First it may be appropriate to repeat what we mean by Talmudic Questions (and therefore Talmudic Answers). We use the term loosely to denote questions that may lack definitive answers but that open the door to ingenuity and dialectic. These questions embody the musings: “I have often wondered about…” We are fond of saying that answers to such questions are not likely to be found by a Google search.
Our Talmudic Question #81 (Given that most mutations are deleterious, why does the mutation rate not evolve to zero?) elicited especially lucid comments. Here we summarize a few only (and apologize to those whose comments are not mentioned).
Jan Spitzer points out that the human mutation rate is very slow indeed. But, he notes: something else is afoot: very fast growth and mutations of ‘memes.’
Daniel Smith posits that most mutations are in fact not deleterious. He says: I think the mutations we notice are certainly more likely to be deleterious. But what's science without a little sample bias?
John Wilkins cleverly points out that: Any mechanism that might keep the mutation rate low would be subjected to deleterious mutations...
Ramy Aziz tells us: Problem is: it cannot evolve to zero unless it is not zero. If mutation rate slows down to near zero, evolution will also slow down, and the probability of a ‘beneficial’ mutation of ‘no mutation’ will be astronomically low.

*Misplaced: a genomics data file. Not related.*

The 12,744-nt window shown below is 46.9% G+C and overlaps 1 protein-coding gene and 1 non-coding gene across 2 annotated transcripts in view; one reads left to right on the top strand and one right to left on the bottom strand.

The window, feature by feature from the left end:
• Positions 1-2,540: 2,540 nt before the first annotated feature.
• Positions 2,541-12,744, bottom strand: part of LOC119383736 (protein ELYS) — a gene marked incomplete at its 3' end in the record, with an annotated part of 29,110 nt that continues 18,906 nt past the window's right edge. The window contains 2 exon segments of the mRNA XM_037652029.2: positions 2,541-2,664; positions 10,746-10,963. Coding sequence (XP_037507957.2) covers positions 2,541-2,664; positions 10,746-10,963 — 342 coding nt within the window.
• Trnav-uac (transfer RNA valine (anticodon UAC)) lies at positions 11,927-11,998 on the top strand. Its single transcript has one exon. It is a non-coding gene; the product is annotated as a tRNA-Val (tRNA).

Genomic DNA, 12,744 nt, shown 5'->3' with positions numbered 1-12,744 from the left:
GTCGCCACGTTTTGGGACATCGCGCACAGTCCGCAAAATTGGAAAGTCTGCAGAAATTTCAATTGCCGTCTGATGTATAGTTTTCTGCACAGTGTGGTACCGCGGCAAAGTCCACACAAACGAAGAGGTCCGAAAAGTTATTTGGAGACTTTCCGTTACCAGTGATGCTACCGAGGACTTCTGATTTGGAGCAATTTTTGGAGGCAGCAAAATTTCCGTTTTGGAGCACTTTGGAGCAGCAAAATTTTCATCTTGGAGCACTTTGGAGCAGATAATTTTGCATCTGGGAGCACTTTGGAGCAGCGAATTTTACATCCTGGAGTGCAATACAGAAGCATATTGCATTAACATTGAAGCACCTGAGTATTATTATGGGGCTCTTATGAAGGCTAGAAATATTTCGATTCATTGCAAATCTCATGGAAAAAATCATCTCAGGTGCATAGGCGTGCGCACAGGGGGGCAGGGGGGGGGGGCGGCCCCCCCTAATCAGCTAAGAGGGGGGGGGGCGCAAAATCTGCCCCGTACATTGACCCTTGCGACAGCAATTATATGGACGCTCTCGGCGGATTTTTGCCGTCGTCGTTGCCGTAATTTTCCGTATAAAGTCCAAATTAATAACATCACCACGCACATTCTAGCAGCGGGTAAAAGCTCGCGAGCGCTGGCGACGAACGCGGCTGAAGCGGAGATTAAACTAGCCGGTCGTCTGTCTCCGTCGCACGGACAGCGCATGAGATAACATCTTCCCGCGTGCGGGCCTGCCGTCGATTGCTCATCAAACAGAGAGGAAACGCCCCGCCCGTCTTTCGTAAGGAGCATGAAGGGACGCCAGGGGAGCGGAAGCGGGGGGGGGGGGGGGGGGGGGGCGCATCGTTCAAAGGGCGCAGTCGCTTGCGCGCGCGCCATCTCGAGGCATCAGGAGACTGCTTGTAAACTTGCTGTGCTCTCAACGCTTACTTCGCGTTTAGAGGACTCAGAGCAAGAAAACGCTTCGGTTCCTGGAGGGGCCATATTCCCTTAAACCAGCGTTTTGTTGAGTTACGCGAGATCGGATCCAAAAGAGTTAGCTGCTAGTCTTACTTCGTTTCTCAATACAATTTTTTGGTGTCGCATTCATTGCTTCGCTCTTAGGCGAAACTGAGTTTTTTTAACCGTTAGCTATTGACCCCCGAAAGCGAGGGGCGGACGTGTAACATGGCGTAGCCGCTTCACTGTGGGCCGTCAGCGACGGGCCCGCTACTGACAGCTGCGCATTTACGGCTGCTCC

MB thinks that: A mutation rate of zero can be good for an individual organism, but deleterious to a population because of selective pressures. Hence good for population, bad for individual, and evolution/selection works on populations.
Liz says something similar: Zero mutation rate means no variation and thus the halt of evolution through the loss of environmental adaptability. This decreases the fitness of an organism that achieves this state versus one that allows some mutations, even if most of these would be deleterious.
Ami Bachar goes further: In earth or earth-like environments, where evolution is the base for all life, there cannot be such a thing as evolution to zero mutation rate.
Thinking about possible mechanisms, Mike Jones writes: Is there a level of noise that is unavoidable during replication?
And, similarly, Nick Matzke offers this: Because error-checking and correcting the DNA takes energy, organisms have a limited amount of energy, and thus at some point the cost of error-checking outweighs the benefits.
Mark Martin suggests that we pay attention to viruses: It also reminds me of the ‘no proofreading’ problem with RNA polymerases. RNA viruses using that enzyme for replication are extremely prone to mutation, and make many defective progeny (do we have a number for that?). Yet the ‘lottery winners’ have their shot, as well.
And lastly, Nathan Myers muses: So, here we are, bobbing about in a seething cauldron of mutating viruses with our exons and memes and vaccines and recombinant gene therapy. The Joneses, next cauldron over, have all that and mutations besides. Eventually the viruses cough up a mutation our civilized library of adaptability cannot best. Soon only Joneses bob about in our cauldron.